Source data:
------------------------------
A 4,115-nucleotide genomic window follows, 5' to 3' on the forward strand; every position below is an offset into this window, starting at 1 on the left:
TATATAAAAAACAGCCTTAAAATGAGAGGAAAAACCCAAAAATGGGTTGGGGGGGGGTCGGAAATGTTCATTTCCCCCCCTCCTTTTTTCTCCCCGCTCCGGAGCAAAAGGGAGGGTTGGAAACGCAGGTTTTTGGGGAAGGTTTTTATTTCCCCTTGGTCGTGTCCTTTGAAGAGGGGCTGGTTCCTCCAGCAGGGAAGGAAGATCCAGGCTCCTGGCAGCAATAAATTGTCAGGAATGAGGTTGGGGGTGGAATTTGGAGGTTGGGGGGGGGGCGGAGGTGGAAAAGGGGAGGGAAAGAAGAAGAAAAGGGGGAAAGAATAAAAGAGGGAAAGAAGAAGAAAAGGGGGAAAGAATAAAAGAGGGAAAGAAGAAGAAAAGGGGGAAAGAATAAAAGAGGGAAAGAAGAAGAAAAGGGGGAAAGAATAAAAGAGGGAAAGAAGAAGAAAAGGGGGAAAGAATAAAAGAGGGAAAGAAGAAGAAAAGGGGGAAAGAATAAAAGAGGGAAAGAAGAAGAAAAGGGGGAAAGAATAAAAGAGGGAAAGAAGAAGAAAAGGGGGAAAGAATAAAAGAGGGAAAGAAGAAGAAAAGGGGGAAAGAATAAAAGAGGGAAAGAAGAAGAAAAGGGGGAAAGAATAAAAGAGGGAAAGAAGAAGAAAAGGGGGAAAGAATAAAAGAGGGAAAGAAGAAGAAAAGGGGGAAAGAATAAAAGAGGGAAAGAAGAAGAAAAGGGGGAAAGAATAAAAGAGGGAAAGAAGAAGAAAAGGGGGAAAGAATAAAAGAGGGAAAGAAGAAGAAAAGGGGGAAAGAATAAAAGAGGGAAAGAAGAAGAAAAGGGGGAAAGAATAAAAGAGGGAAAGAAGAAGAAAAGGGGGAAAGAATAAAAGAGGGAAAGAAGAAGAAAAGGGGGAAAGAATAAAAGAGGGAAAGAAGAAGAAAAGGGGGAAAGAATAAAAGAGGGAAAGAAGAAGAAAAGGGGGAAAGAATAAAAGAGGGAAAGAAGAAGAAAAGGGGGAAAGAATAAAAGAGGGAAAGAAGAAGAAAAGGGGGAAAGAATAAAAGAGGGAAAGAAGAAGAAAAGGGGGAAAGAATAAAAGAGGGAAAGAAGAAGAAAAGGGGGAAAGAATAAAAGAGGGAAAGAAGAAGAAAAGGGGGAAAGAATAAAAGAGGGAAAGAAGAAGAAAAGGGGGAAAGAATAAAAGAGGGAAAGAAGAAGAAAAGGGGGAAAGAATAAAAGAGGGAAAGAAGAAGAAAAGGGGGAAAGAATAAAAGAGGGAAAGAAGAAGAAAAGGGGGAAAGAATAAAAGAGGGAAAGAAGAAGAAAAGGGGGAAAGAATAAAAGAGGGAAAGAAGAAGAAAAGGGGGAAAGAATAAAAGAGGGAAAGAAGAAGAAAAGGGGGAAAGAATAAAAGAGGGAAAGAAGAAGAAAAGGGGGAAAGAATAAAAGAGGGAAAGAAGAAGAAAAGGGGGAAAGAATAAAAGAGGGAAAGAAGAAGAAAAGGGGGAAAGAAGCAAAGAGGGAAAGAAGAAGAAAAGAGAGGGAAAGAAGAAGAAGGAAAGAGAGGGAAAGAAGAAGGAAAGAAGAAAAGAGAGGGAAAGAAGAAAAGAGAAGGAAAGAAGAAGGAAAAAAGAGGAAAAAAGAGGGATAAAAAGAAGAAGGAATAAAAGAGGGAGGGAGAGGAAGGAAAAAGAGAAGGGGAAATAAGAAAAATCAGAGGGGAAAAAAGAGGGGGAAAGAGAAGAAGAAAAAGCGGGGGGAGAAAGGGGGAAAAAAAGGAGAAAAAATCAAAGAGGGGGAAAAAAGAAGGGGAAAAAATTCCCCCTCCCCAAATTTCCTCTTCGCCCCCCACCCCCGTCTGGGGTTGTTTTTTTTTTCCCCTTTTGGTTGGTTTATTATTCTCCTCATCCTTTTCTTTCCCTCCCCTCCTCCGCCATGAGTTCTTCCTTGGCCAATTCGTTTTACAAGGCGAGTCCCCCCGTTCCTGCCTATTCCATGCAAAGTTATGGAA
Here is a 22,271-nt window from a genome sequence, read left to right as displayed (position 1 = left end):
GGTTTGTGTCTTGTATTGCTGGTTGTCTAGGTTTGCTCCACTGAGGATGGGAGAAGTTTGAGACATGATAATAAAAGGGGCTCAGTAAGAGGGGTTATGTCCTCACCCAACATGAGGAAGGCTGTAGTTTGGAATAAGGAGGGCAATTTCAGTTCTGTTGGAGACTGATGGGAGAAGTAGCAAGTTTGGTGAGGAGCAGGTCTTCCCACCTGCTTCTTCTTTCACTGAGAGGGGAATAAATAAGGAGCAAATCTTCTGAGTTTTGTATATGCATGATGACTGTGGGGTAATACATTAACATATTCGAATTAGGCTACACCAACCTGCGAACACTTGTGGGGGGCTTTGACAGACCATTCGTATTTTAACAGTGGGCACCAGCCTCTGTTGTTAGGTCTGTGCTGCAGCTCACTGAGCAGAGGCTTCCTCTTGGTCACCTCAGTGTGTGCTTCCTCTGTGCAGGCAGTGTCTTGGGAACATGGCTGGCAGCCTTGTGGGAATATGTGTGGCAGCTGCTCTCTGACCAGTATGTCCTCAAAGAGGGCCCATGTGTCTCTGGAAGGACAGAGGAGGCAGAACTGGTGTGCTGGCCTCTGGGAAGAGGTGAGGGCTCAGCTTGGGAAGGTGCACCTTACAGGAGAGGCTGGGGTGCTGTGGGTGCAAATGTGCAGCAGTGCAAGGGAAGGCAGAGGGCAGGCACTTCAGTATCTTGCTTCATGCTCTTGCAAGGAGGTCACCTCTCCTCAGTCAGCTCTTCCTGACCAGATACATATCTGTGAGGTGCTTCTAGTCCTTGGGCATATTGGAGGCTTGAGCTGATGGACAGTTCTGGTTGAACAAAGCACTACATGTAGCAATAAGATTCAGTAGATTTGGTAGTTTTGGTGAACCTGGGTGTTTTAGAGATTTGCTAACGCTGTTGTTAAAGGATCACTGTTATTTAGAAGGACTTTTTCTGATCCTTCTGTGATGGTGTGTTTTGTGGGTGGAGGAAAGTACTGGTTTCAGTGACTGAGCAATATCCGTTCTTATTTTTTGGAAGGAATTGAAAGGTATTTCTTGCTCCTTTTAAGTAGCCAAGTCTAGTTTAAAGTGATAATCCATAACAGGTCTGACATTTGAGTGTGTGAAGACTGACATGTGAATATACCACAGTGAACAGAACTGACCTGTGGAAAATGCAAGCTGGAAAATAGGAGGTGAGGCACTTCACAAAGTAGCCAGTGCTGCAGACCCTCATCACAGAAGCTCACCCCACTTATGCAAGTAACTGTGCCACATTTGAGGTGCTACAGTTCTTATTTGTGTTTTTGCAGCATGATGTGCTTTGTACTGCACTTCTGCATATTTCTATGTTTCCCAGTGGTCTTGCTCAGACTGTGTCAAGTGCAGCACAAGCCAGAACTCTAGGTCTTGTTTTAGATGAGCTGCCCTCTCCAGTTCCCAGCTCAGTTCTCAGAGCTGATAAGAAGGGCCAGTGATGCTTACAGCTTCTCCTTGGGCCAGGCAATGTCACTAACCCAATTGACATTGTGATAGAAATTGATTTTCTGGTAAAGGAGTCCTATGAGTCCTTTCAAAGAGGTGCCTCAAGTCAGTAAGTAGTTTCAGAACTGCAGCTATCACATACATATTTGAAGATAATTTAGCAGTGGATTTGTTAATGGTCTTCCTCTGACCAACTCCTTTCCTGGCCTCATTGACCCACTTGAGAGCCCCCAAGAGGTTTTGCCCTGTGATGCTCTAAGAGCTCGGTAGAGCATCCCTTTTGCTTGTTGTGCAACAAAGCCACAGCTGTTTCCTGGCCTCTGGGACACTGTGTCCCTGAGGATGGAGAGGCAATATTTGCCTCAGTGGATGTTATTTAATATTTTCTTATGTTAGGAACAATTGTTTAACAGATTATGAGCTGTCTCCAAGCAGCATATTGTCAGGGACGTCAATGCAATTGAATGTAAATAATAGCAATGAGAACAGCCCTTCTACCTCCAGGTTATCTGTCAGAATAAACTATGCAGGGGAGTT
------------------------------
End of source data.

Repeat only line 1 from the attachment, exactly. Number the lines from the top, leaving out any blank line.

A 4,115-nucleotide genomic window follows, 5' to 3' on the forward strand; every position below is an offset into this window, starting at 1 on the left: